Edited by LostCove, 04 May 2017 - 10:40 AM.

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#116 ElizaG

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Posted 04 May 2017 - 12:28 PM

Thanks for explaining your thought processes, LostCove.

Have we talked much about Fr. Stephenson's Latin books? They're from the 1930s, and seem to be his attempt to set down an example of the traditional pedagogy in textbook form, much as Fr. Donnelly did for English and rhetoric.

There are two books: a grammar (including background information and advice on conversational Latin), and an anthology of Latin literature. The excerpts are fairly short, and are taken from a wide range of sources - classical authors to 20th century papal encyclicals. They're sorted by pedagogical order, not chronologically. Each page of the anthology is divided into four parts:

1) the original selection;
2) the same selection, with minor changes to make it conform to the author's standards for "correct Latin style" (which he acknowledges is arbitrary);
3) the English translation;
4) notes, including new vocabulary and points of grammar, keyed to the relevant section of the grammar book.

In theory, these materials could be used by an absolute beginner, through self-study (though of course you wouldn't get the conversational aspect). I suppose that's the only way we're going to use them, unless we find an adventurous Latin tutor. None of the ones I've spoken to so far are comfortable venturing beyond standard current textbooks.

Meanwhile, my eldest has been using both Artes Latinae and Oerberg, and is pretty happy with this, but definitely prefers LL over AL. I've been checking what limited written work there is, but do have a bit of a creeping fear that we'll end up in a similar situation to Algebra. Worst case scenario, I guess we could just start over with Henle in 9th, and would still be "caught up" with the people who've been following MP or MODG recommendations for years. (Just typing that makes my head hurt.)

Eldest child is much more keen on learning Greek than Latin anyway, and finished the Hupogrammon independently a while back. #2 is doing the book a bit more slowly, with my help, though of course it's new to me too. That should be finished in a few weeks, and then the three of us are going to start doing Greek together. I have no idea when, though. One of the children has energy all the time, but the other is slow to get going in the morning, and I'm wiped out in the evening. (Did I mention we're expecting another little one? I couldn't let you and ltlmrs have all the fun, LOL. ;-) )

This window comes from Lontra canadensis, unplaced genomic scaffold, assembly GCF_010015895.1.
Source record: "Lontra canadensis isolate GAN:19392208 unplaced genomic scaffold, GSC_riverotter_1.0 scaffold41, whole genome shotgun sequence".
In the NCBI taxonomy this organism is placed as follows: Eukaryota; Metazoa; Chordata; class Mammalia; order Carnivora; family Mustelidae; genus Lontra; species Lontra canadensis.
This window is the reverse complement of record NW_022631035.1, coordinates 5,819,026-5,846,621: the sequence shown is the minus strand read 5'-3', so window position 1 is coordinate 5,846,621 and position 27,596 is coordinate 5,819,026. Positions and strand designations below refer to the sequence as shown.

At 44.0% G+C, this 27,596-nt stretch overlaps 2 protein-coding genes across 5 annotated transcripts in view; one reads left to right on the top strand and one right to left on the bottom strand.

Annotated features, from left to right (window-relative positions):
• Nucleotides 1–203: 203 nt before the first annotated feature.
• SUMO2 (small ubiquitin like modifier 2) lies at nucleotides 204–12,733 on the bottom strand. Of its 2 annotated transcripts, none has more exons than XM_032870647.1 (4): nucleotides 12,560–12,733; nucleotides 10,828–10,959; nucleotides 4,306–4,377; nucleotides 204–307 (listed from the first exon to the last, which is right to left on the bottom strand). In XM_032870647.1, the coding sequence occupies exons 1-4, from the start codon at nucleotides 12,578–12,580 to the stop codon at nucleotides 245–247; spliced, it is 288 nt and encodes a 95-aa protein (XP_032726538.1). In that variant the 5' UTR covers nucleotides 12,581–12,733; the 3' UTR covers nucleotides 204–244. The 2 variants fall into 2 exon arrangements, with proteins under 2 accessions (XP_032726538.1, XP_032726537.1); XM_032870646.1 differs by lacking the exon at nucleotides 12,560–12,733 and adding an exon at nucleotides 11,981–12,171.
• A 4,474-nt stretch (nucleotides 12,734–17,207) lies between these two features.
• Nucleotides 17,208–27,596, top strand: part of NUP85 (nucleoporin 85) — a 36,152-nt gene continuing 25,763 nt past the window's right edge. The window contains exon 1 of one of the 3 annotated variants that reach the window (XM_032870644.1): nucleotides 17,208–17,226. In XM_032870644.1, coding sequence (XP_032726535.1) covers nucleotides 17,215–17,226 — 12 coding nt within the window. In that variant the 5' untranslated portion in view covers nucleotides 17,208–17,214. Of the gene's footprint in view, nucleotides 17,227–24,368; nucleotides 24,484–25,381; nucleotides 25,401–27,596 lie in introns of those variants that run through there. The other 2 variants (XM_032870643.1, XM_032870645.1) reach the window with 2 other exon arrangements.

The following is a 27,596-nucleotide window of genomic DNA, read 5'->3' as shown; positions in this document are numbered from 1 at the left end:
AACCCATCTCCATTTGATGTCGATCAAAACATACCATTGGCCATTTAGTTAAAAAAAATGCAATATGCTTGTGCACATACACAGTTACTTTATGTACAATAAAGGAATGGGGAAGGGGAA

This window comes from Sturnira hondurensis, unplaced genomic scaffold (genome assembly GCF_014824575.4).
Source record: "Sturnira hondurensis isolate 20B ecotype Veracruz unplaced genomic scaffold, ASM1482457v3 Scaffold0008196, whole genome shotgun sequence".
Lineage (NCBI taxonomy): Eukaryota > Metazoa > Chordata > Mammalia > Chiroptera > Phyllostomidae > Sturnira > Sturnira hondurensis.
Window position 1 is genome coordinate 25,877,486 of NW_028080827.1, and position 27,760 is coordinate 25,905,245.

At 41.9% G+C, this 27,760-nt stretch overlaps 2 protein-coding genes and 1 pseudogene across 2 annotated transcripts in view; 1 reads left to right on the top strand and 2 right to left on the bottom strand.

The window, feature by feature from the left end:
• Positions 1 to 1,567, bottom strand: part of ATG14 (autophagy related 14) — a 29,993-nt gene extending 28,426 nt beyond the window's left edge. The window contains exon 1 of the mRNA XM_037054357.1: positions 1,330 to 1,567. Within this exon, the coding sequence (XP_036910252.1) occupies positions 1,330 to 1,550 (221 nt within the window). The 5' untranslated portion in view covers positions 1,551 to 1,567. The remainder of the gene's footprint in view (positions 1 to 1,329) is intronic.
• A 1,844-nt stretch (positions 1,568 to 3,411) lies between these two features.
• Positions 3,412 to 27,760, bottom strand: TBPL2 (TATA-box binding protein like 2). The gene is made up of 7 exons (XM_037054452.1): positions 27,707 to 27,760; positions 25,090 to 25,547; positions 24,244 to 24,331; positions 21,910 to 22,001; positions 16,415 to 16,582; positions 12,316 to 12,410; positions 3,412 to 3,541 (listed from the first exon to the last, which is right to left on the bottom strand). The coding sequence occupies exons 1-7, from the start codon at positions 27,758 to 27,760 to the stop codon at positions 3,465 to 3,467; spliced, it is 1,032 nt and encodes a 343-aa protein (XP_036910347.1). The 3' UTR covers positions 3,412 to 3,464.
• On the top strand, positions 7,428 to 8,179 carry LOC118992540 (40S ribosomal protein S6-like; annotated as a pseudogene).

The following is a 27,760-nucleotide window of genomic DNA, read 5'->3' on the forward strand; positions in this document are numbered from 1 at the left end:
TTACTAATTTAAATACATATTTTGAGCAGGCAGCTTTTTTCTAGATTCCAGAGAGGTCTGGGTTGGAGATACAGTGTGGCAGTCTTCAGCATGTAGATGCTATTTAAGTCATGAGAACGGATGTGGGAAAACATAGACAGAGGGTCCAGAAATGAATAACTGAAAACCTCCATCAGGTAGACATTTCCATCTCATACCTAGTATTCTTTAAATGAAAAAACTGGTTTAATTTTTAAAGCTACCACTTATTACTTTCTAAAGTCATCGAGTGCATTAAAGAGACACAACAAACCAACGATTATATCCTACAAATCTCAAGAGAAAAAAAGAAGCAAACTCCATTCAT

#2 hasn't even started formal Latin yet; we really should get going on that as well. I've started to feel as if Greek actually needs more of my personal attention, though. There are plenty of online classes and local tutors for Latin, and it's part of the high school programs we're looking at for some of the children. The way they're teaching it isn't ideal, obviously, but at least they'd get more of a foundation than I did. If they chose, they could supplement it with Fr. Pavur's books, colloquia, Latin camps, etc. With Greek, though, unless they learn it at home, they're unlikely to get the foundation at all. (Kolbe doesn't even *offer* Greek in high school! Head is hurting again.)

Between the lack of outside support, and the ongoing SN and habit remediation issues with my older ones, I'm forced to apply Hunter's concept of triage, even if it's at a higher level than usual.

Anyway, I'd be happy to share more from Fr. Stephenson's books, if you're interested. I'd also be happy to share copies of the actual books (which are public domain), if I can get around to it. "Working with scanned images" is going to be lesson #1 in our adolescent Montessori curriculum. :-)

Edited by ElizaG, 04 May 2017 - 12:31 PM.

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#117 winterbaby

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Posted 04 May 2017 - 12:54 PM

Hi, can I ask Fr. Stephenson's full name, and what his books are called? Very interested.



#118 ElizaG

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Posted 04 May 2017 - 04:23 PM

Sure -- the author's name is Rev. S. M. (Stephen Mathias) Stephenson. He was from Hungary, and taught at the Pontifical Academy Josephinum in Ohio.

The anthology is called "Stylistic," and was published in 1939. It's a large hardcover book with a dark blue cover.

The grammar book has a really long title that I can't bring myself to type out right now, but it's (partially!) listed on Amazon, even though they don't have any copies at the moment.

https://www.amazon.c.../dp/B00088ZKPO/

My copy of the grammar is kind of odd. It's spiral-bound and appears to have been typed by hand, but it also contains some loose sheets with the same material, in the same typeface as "Stylistic." I'm guessing those are proofs from a published edition. The bound pages were obviously used, and have a lot of underlining and notes from the previous owner (whose name I can't recall). That's part of the reason I've been putting off scanning it. If someone has access to a library copy, it might be an improvement. I just looked at Worldcat and they show 4 copies in typically random locations.

http://www.worldcat....r=brief_results

Going by the title, though, this looks like the grammar and anthology combined. Ours are separate books. Curiouser and curiouser.

There's also a very brief description in Fr. Kobler's "Bibliography of Spoken Latin," which is available online.